Buhsra lives in Syria, and two years ago she lost the use of her hand in an accident. Now, thanks to the support of her physiotherapist, everything is returning to normal.
Buhsra is 20 years old and one of the leaders of the ‘Seeds of Hope’ programme in Syria which also provides functional physiotherapy treatment for 400 patients who have suffered war mutilations or disabilities directly or indirectly linked to the conflict.
At this age, so they say, you have ‘your whole life ahead of you’ and so did Buhsra despite the difficulties of living in Syria, a country that has been battered by years of war, international sanctions and the Covid19 pandemic.
Two years ago, however, an accident severely damaged the tendons in her fingers and palm, causing her left hand to become deformed and preventing her from using it for even the simplest actions.
Despite several operations and therapy on the tendons themselves, the hand still would not work properly and even the doctors were unsure as to whether it would completely recover.
In spite of this and despite Buhsra’s very low morale who feared her hand would never be as it was, even from an aesthetic point of view, the team on the “Seeds of Hope” programme in Syria started treating Buhsra.
Mary, the physiotherapist who was following her and who later became a dear friend, started with massages and treatments to relax the contractures. When she noticed some improvement, she moved on to deeper massages and little exercises for the joints.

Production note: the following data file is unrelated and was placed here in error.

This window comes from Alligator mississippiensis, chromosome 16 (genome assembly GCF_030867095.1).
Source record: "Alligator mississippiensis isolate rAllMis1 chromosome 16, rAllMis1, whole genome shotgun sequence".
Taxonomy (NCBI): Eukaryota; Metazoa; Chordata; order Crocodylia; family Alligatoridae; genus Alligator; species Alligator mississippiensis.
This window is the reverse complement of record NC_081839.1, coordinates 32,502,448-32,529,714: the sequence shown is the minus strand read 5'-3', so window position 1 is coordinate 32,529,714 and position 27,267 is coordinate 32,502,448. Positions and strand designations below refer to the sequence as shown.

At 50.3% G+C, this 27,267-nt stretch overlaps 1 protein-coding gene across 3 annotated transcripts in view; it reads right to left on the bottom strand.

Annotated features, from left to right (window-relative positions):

With the constant help of the physiotherapist who was also instrumental in encouraging Buhsra and giving her hope, Buhsra can now use her hand for all her daily needs, and its appearance has greatly improved.
Mary, who also accompanied her psychologically now says: “Her (Buhsra’s) joy is my success”. And Buhsra, who has since enrolled in university, is now back to living a full life, like that of her peers, looking to the future, as you should in your twenties.
In Syria, the collapse of public services, especially health services, is preventing many people from receiving treatment, especially those who have suffered trauma and need physiotherapy. This is why part of the “Seeds of Hope” programme is aimed in particular at those who need support to regain physical independence and start to live their daily life again.